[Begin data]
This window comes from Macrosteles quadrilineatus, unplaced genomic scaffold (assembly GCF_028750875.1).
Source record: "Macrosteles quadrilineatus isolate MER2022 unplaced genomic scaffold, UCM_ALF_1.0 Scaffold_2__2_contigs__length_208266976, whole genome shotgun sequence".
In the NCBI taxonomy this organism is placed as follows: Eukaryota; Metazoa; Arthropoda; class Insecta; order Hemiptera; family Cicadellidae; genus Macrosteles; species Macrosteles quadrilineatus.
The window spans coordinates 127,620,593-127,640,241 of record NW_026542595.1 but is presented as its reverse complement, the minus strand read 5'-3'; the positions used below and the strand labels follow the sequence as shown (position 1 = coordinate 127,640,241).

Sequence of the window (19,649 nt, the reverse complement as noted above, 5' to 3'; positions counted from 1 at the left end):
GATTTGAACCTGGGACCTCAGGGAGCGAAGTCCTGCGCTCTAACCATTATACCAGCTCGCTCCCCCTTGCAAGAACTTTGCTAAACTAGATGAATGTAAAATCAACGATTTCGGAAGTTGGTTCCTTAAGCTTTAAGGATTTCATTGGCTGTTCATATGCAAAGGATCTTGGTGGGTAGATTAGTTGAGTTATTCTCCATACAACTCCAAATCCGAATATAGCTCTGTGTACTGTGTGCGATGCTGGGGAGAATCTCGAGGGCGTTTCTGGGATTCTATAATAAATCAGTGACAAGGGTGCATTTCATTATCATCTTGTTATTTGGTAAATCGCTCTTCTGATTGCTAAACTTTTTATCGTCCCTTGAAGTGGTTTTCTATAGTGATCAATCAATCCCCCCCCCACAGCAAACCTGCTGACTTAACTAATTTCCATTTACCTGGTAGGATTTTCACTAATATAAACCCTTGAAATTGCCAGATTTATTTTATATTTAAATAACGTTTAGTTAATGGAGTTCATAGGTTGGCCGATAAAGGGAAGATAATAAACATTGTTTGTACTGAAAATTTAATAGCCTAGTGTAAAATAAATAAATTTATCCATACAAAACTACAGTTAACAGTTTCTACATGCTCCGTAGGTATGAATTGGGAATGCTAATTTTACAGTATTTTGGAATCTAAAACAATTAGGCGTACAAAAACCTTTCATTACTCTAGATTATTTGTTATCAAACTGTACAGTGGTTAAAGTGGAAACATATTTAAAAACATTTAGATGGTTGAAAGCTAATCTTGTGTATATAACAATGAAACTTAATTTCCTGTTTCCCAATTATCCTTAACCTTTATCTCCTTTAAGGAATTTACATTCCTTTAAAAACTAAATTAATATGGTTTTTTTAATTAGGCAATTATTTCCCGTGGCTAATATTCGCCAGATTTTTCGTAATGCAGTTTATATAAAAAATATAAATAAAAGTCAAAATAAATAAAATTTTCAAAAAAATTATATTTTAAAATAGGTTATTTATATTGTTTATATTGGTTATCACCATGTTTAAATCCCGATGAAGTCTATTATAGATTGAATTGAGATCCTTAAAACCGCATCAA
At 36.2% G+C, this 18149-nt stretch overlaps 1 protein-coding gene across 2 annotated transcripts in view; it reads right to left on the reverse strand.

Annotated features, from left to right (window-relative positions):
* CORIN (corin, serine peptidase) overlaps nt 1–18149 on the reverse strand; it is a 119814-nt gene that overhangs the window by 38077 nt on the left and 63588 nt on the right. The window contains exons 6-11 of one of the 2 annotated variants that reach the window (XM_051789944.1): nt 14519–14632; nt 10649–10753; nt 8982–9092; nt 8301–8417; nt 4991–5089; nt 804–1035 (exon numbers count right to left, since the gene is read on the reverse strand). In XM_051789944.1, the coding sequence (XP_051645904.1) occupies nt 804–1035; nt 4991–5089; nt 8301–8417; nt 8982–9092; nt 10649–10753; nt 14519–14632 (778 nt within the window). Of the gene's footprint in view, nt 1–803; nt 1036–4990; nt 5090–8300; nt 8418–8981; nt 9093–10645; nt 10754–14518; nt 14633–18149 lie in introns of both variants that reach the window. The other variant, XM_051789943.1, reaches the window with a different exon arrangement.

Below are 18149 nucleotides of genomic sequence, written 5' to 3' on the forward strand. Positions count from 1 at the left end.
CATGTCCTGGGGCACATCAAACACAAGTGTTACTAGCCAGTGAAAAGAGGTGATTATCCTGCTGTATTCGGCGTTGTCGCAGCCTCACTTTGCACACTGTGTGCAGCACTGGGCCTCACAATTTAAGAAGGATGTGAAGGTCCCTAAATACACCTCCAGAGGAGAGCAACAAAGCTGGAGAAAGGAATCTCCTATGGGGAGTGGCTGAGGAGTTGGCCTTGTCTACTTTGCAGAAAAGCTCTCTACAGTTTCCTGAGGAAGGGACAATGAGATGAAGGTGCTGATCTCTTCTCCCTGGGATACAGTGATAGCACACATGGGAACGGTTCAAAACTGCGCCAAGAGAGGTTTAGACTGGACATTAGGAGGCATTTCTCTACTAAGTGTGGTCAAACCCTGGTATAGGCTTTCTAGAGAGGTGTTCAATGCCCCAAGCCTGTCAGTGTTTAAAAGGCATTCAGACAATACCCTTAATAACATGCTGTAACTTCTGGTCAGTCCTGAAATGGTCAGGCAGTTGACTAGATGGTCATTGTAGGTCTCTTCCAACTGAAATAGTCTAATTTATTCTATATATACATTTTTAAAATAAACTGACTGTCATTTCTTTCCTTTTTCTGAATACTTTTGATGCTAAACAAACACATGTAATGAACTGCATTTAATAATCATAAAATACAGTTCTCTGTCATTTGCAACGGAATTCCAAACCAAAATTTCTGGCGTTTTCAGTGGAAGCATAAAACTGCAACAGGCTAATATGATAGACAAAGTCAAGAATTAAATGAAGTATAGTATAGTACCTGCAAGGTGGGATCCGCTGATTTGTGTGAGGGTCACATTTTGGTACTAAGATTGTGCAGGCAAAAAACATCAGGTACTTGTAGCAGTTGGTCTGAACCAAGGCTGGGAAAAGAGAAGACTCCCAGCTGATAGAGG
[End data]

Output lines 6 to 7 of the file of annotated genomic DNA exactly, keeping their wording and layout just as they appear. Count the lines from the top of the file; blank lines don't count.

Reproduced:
GATTTGAACCTGGGACCTCAGGGAGCGAAGTCCTGCGCTCTAACCATTATACCAGCTCGCTCCCCCTTGCAAGAACTTTGCTAAACTAGATGAATGTAAAATCAACGATTTCGGAAGTTGGTTCCTTAAGCTTTAAGGATTTCATTGGCTGTTCATATGCAAAGGATCTTGGTGGGTAGATTAGTTGAGTTATTCTCCATACAACTCCAAATCCGAATATAGCTCTGTGTACTGTGTGCGATGCTGGGGAGAATCTCGAGGGCGTTTCTGGGATTCTATAATAAATCAGTGACAAGGGTGCATTTCATTATCATCTTGTTATTTGGTAAATCGCTCTTCTGATTGCTAAACTTTTTATCGTCCCTTGAAGTGGTTTTCTATAGTGATCAATCAATCCCCCCCCCACAGCAAACCTGCTGACTTAACTAATTTCCATTTACCTGGTAGGATTTTCACTAATATAAACCCTTGAAATTGCCAGATTTATTTTATATTTAAATAACGTTTAGTTAATGGAGTTCATAGGTTGGCCGATAAAGGGAAGATAATAAACATTGTTTGTACTGAAAATTTAATAGCCTAGTGTAAAATAAATAAATTTATCCATACAAAACTACAGTTAACAGTTTCTACATGCTCCGTAGGTATGAATTGGGAATGCTAATTTTACAGTATTTTGGAATCTAAAACAATTAGGCGTACAAAAACCTTTCATTACTCTAGATTATTTGTTATCAAACTGTACAGTGGTTAAAGTGGAAACATATTTAAAAACATTTAGATGGTTGAAAGCTAATCTTGTGTATATAACAATGAAACTTAATTTCCTGTTTCCCAATTATCCTTAACCTTTATCTCCTTTAAGGAATTTACATTCCTTTAAAAACTAAATTAATATGGTTTTTTTAATTAGGCAATTATTTCCCGTGGCTAATATTCGCCAGATTTTTCGTAATGCAGTTTATATAAAAAATATAAATAAAAGTCAAAATAAATAAAATTTTCAAAAAAATTATATTTTAAAATAGGTTATTTATATTGTTTATATTGGTTATCACCATGTTTAAATCCCGATGAAGTCTATTATAGATTGAATTGAGATCCTTAAAACCGCATCAA
At 36.2% G+C, this 18149-nt stretch overlaps 1 protein-coding gene across 2 annotated transcripts in view; it reads right to left on the reverse strand.